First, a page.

When, in 1987, António Muñoz Molina, one of the most well-known Iberian writers, wrote "Winter in Lisbon" and began his romantic relationship with the city, he chose it as one of his privileged retreats for writing. Much of the novels he published were drawn in one of his favorite havens, an inexpensive apartment that he rented in Alfama, the neighborhood of labyrinthine houses and dirty alleys that always charmed curious tourists with a timeless, genuine city atmosphere that Lisbon seemed to want to keep forever . At the end of 2013, in a conversation with the Catalan writer about the growth of European cities and the tourist boom that seemed to shake Barcelona irreversibly, Molina warned us: "What I love the most here is the scale of the human and how we knew how to preserve the which has always been. This intimacy that Lisbon preserves - and it is something that only exists here and is deeply universal - is fundamental. When you lose, you lose yourself forever. And I say this without any nostalgia. "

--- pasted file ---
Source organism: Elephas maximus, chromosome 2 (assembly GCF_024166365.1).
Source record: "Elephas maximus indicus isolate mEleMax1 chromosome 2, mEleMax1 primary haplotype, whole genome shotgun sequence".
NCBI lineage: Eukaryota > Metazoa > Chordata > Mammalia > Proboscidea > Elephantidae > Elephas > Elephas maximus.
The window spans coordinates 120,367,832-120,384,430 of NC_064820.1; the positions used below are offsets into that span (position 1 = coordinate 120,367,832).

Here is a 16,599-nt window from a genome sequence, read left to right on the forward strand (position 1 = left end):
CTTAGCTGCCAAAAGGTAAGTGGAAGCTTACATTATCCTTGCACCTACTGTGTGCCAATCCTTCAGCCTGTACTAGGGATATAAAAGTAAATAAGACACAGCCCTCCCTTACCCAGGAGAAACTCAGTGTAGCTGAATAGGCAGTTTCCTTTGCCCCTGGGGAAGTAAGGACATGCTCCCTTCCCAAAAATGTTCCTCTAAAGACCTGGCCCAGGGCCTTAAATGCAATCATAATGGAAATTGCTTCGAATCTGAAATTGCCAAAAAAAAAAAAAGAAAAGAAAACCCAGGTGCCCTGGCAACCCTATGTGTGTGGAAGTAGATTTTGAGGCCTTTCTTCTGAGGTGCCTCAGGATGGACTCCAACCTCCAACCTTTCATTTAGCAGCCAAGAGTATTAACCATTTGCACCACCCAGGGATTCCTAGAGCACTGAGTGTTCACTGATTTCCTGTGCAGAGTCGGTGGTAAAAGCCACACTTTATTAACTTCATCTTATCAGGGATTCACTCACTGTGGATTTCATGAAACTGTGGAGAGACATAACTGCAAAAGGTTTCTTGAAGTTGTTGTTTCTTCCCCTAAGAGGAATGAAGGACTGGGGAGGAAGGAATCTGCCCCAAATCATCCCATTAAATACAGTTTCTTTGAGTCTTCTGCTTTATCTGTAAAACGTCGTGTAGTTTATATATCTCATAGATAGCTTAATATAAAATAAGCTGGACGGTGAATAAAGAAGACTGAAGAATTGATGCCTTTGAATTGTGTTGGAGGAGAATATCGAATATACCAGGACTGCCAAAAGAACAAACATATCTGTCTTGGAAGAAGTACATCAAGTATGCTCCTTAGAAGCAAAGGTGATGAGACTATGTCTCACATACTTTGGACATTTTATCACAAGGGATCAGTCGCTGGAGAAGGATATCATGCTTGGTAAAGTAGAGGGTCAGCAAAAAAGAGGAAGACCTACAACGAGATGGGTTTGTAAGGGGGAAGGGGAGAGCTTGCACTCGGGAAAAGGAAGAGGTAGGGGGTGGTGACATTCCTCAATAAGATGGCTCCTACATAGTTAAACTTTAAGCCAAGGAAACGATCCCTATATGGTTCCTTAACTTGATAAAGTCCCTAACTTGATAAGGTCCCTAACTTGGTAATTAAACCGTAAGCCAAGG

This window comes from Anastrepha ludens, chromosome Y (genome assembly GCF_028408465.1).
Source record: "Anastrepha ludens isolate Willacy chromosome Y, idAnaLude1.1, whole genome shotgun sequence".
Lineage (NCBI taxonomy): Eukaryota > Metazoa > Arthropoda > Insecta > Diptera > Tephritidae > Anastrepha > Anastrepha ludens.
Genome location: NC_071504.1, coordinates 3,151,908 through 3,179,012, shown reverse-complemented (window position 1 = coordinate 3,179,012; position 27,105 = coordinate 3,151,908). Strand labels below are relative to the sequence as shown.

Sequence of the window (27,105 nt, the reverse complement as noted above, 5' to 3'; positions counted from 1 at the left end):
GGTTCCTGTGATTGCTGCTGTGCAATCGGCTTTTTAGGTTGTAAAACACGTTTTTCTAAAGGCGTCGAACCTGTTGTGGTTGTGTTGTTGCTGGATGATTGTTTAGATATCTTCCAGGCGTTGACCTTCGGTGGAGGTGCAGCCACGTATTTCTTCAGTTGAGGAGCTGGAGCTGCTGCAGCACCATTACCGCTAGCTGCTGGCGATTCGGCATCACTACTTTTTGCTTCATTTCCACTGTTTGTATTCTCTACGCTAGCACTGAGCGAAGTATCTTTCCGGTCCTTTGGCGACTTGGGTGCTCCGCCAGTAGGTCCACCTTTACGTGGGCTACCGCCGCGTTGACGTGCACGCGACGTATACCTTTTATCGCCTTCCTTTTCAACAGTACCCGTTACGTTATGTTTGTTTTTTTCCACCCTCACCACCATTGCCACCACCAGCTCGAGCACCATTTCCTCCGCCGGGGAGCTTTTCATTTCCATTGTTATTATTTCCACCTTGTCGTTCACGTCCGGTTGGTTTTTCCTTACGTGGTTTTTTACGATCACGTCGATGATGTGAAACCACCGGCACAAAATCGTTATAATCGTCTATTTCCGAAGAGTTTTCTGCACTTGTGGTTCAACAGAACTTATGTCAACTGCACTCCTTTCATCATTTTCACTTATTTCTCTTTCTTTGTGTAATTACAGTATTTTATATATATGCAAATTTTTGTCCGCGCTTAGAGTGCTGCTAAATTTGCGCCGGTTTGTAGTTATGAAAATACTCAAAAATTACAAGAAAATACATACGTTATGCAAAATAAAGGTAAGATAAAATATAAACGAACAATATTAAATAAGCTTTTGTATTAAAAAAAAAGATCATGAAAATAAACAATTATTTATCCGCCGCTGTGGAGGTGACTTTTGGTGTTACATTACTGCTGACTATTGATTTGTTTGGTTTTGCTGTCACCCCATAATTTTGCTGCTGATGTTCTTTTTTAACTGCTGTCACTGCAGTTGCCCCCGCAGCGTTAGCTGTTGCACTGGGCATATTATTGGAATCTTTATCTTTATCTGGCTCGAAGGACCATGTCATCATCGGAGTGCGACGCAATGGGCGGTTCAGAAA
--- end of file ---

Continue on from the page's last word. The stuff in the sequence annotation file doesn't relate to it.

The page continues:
This brand of proximity and coexistence between the life of the city and its citizens, in a simultaneously traditional and contemporary culture that so enchanted visitors from outside, seemed to be still present in the life of Lisbon at the moment when we were in front of the writer, in the Bairro Alto Hotel, looking at Camões Square.